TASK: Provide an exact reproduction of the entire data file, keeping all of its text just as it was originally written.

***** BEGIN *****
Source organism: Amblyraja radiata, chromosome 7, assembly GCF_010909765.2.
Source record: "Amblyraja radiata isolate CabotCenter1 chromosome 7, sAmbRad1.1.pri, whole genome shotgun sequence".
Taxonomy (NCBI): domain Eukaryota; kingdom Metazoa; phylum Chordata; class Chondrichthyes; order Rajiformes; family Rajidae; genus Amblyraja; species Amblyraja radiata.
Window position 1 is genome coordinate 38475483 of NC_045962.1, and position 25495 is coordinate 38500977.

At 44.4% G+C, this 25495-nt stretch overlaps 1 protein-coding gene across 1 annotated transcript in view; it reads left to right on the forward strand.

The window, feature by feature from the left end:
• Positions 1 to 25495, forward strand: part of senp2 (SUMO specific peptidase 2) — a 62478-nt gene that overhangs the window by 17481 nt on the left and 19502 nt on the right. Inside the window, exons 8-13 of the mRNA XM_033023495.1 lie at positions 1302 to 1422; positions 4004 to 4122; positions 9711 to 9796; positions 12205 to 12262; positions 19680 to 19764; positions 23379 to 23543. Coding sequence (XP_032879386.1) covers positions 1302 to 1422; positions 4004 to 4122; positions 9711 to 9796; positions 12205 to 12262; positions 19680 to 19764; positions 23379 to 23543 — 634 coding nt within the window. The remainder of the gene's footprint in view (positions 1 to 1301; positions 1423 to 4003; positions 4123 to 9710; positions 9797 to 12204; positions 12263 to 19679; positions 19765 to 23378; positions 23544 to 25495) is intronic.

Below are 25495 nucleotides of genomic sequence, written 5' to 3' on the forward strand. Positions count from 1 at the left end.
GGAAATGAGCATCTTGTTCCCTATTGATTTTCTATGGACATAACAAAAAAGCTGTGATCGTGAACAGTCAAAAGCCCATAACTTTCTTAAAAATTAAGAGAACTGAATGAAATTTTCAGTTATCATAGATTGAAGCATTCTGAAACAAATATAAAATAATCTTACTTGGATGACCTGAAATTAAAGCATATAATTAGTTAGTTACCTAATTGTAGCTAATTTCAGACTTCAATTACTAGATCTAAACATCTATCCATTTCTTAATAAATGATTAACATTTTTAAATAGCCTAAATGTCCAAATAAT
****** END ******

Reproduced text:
Source organism: Amblyraja radiata, chromosome 7, assembly GCF_010909765.2.
Source record: "Amblyraja radiata isolate CabotCenter1 chromosome 7, sAmbRad1.1.pri, whole genome shotgun sequence".
Taxonomy (NCBI): domain Eukaryota; kingdom Metazoa; phylum Chordata; class Chondrichthyes; order Rajiformes; family Rajidae; genus Amblyraja; species Amblyraja radiata.
Window position 1 is genome coordinate 38475483 of NC_045962.1, and position 25495 is coordinate 38500977.

At 44.4% G+C, this 25495-nt stretch overlaps 1 protein-coding gene across 1 annotated transcript in view; it reads left to right on the forward strand.

The window, feature by feature from the left end:
• Positions 1 to 25495, forward strand: part of senp2 (SUMO specific peptidase 2) — a 62478-nt gene that overhangs the window by 17481 nt on the left and 19502 nt on the right. Inside the window, exons 8-13 of the mRNA XM_033023495.1 lie at positions 1302 to 1422; positions 4004 to 4122; positions 9711 to 9796; positions 12205 to 12262; positions 19680 to 19764; positions 23379 to 23543. Coding sequence (XP_032879386.1) covers positions 1302 to 1422; positions 4004 to 4122; positions 9711 to 9796; positions 12205 to 12262; positions 19680 to 19764; positions 23379 to 23543 — 634 coding nt within the window. The remainder of the gene's footprint in view (positions 1 to 1301; positions 1423 to 4003; positions 4123 to 9710; positions 9797 to 12204; positions 12263 to 19679; positions 19765 to 23378; positions 23544 to 25495) is intronic.

Below are 25495 nucleotides of genomic sequence, written 5' to 3' on the forward strand. Positions count from 1 at the left end.
GGAAATGAGCATCTTGTTCCCTATTGATTTTCTATGGACATAACAAAAAAGCTGTGATCGTGAACAGTCAAAAGCCCATAACTTTCTTAAAAATTAAGAGAACTGAATGAAATTTTCAGTTATCATAGATTGAAGCATTCTGAAACAAATATAAAATAATCTTACTTGGATGACCTGAAATTAAAGCATATAATTAGTTAGTTACCTAATTGTAGCTAATTTCAGACTTCAATTACTAGATCTAAACATCTATCCATTTCTTAATAAATGATTAACATTTTTAAATAGCCTAAATGTCCAAATAAT